Rarely have potables been so political as they are in Pulaski County, where a veritable war of words has erupted between mayor and state legislator over an effort to bring more liquor stores to Pulaski County.
On Tuesday, a Kentucky legisla-tive subcommittee acted to deny Somerset’s effort to obtain additio-nal liquor licenses over the five the state had tentatively approved back in January. Sitting on that panel was Pulaski’s state representative Tommy Turner.
The decision of the Administrative Regulations Review Subcommittee could have ripples across the state, noted Somerset Mayor Eddie Girdler, who was not at all happy — if not surprised — with what took place in Frankfort this week.
“It’s not unexpected,” said Girdler. “We knew based on the information that we had that the committee would not be for us at this stage.
“There are 23 other cities involved, and only one person who sits on that board who represents Somerset,” added Girdler, referring to Turner.
The City of Somerset had successfully lobbied the Kentucky Department of Alcoholic Beverage this past spring to grant the city five additional Retail Liquor Package licenses for liquor stores (those selling distilled spirits and wine; beer licenses are unlimited) after the agency had originally granted the city only five such quota licenses back in January — and selected to receive them were stores that Girdler felt were too small to provide the sort of economic he was hoping for (such as from Liquor World and its planned $5 million investment in a local shopping center).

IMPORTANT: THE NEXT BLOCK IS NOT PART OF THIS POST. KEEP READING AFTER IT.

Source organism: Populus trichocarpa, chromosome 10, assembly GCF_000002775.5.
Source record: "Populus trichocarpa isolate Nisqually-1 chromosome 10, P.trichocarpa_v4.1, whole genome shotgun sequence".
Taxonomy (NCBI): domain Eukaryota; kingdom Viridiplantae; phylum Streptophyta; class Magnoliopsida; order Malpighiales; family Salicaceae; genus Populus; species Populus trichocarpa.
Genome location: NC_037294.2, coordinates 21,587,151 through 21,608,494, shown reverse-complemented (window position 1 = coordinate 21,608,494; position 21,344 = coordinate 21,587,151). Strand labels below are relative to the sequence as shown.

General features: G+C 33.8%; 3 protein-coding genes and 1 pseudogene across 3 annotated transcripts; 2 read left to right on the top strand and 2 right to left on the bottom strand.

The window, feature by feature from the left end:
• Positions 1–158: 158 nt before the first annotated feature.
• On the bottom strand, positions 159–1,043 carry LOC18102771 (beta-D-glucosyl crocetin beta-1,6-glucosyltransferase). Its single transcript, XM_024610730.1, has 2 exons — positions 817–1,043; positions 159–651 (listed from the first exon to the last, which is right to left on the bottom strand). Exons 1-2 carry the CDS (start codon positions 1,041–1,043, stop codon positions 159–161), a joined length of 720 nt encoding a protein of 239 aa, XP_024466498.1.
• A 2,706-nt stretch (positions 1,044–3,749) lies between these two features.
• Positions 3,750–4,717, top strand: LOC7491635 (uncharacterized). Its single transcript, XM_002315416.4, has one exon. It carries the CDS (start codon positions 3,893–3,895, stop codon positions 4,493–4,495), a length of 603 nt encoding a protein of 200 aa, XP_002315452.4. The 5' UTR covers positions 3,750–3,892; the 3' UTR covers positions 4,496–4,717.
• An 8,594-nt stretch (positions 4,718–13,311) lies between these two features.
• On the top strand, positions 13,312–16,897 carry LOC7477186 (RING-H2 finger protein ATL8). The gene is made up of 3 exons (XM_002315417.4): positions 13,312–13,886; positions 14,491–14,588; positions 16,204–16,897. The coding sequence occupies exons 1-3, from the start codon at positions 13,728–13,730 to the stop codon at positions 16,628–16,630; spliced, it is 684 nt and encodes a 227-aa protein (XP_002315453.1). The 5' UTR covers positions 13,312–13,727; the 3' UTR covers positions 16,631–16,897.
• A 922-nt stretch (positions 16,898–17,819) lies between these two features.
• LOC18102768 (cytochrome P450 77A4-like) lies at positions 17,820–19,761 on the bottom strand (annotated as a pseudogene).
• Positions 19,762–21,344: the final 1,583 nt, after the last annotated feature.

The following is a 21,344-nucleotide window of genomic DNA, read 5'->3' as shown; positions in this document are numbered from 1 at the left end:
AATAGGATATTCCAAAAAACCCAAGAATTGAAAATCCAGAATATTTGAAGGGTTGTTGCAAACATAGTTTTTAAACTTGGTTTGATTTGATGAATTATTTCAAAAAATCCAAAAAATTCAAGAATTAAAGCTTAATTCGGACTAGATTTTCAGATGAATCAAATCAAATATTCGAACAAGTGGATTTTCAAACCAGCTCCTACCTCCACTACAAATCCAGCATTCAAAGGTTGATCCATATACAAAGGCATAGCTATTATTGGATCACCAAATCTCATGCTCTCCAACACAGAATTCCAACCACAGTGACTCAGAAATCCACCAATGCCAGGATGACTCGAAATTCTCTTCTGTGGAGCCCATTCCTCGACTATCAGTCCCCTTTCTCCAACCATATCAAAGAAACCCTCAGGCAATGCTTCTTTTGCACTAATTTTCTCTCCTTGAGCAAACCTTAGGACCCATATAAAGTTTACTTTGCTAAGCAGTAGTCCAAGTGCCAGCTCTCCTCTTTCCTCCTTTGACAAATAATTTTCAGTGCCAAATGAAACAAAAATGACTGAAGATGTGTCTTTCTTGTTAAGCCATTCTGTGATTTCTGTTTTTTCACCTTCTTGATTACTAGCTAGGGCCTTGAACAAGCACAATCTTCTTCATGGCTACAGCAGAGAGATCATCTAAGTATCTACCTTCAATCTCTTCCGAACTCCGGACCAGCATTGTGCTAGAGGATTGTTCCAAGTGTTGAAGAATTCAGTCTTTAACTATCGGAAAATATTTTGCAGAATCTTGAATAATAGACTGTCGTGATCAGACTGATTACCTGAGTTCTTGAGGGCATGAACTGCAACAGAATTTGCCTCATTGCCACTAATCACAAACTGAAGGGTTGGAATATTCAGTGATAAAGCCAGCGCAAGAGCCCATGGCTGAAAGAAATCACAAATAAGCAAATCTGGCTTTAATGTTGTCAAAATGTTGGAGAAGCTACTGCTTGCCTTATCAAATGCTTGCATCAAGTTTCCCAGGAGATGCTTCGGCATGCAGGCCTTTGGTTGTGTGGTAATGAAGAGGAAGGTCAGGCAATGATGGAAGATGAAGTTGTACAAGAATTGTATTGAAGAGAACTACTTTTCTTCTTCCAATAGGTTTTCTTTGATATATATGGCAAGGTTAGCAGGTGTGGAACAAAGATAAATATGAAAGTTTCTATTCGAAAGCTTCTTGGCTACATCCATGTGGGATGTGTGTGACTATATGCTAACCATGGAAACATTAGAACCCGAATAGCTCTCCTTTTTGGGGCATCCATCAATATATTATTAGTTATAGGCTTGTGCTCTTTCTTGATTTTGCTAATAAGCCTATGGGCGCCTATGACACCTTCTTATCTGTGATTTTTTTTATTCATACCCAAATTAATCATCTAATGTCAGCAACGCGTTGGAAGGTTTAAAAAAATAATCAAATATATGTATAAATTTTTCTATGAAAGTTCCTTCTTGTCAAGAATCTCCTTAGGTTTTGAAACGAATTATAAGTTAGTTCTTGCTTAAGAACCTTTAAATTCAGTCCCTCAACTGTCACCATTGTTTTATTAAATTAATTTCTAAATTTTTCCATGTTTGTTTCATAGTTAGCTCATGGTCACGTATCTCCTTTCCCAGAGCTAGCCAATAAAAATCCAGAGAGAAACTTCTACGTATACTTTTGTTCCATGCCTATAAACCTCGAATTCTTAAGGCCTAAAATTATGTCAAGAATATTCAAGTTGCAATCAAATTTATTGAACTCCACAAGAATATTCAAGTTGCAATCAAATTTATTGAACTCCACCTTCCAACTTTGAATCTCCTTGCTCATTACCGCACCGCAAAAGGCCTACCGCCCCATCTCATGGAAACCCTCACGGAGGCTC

Girdler’s case was that the city represented a bigger market than the population of just under 12,000 would suggest, due to county size and tourism, and that the town could support more than five liquor stores — and if it couldn’t, that the free market should be allowed to sort that out. The ABC consented and brought Somerset’s issue to the table along for review of regulations of almost two dozen other Kentucky communities relating to liquor licensing.